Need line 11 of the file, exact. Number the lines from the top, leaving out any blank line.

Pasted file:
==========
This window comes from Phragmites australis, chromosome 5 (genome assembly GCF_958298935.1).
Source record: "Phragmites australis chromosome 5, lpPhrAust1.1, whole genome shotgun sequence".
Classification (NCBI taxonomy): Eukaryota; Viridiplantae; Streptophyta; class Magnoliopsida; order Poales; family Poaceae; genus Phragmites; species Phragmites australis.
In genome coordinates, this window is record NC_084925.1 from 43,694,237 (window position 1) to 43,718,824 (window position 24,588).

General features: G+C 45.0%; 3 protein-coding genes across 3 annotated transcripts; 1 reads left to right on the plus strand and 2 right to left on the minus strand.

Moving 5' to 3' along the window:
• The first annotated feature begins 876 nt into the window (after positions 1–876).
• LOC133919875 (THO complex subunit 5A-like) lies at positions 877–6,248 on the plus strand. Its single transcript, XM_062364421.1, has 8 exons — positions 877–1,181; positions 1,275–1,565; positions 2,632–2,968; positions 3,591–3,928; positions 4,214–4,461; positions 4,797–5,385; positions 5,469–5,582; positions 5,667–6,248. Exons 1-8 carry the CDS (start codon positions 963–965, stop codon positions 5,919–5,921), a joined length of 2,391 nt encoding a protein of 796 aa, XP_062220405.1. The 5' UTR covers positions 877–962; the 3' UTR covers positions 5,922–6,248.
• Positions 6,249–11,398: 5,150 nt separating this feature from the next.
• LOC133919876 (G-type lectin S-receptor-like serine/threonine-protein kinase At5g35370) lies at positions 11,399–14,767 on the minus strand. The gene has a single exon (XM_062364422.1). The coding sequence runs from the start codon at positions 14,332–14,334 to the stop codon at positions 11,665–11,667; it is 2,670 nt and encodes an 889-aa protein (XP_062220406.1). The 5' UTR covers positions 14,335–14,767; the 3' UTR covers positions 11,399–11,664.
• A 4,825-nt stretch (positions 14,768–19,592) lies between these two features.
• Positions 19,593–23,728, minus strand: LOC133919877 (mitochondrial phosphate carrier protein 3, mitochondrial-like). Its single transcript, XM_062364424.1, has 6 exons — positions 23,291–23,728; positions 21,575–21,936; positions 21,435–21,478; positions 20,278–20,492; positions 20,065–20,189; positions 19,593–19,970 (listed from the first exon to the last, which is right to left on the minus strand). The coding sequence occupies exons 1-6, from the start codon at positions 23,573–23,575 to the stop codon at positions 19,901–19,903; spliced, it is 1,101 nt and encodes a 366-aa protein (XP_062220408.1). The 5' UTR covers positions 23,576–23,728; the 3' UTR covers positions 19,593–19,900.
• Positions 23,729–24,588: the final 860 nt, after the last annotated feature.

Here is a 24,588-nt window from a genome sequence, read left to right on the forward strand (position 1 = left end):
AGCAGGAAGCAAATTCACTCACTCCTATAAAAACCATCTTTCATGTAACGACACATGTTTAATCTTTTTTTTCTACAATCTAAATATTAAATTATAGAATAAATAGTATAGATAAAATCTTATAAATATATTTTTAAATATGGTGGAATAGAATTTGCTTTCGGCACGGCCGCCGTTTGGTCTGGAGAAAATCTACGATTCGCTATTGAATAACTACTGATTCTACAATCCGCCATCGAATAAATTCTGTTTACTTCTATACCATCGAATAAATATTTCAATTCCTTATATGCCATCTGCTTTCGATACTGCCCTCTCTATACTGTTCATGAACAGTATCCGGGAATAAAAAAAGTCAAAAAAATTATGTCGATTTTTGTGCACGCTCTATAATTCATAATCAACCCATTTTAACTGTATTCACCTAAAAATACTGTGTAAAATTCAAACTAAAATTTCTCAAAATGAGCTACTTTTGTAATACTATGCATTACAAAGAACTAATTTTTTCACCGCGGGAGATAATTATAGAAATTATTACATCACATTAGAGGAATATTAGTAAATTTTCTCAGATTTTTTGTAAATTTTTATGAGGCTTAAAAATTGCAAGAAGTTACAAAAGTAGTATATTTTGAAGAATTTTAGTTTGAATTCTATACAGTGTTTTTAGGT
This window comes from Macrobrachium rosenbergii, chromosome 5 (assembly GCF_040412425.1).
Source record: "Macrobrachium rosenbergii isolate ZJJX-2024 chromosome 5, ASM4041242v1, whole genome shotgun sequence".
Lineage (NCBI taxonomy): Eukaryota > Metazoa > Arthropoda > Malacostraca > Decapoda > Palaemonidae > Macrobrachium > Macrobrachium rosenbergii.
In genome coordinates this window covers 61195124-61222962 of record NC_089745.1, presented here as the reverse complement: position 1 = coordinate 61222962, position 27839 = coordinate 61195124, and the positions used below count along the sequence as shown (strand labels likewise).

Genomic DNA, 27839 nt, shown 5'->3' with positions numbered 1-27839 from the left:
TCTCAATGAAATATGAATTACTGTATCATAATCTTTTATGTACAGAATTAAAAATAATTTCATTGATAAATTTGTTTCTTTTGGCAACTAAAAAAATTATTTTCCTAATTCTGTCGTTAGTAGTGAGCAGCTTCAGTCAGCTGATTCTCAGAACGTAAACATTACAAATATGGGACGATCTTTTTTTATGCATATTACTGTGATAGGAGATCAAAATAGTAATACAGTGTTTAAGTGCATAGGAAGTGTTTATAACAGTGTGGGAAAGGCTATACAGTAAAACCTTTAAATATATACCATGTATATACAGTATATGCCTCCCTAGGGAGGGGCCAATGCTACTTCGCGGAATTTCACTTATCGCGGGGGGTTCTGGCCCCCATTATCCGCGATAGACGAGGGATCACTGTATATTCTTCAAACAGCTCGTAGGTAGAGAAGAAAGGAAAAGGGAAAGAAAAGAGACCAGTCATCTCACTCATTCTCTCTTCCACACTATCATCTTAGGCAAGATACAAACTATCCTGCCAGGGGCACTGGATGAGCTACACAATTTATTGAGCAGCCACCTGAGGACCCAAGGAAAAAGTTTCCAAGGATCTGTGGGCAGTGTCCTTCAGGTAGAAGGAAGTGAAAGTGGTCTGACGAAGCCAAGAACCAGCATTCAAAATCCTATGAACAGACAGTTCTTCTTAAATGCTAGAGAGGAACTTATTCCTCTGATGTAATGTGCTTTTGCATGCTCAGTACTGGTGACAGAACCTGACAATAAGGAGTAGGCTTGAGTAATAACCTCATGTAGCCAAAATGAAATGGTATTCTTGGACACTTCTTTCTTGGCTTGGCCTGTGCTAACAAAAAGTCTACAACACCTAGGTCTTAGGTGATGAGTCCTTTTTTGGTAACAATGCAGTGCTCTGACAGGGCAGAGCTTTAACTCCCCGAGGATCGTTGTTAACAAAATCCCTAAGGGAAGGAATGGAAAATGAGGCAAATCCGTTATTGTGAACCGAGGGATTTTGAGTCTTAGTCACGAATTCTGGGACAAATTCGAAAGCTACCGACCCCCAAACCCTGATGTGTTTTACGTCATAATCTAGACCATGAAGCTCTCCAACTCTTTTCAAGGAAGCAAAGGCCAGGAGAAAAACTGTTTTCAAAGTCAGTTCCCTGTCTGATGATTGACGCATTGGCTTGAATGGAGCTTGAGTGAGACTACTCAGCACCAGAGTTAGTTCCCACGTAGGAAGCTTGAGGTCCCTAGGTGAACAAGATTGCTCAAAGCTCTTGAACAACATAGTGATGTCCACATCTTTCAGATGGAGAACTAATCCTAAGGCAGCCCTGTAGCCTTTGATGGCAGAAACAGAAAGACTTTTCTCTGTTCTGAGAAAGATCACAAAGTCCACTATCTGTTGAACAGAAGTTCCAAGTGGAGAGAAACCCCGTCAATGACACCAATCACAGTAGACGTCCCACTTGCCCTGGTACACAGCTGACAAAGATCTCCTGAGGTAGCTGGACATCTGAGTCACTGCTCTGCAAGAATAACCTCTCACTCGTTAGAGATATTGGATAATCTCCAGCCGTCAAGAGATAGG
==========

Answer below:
• A 4,825-nt stretch (positions 14,768–19,592) lies between these two features.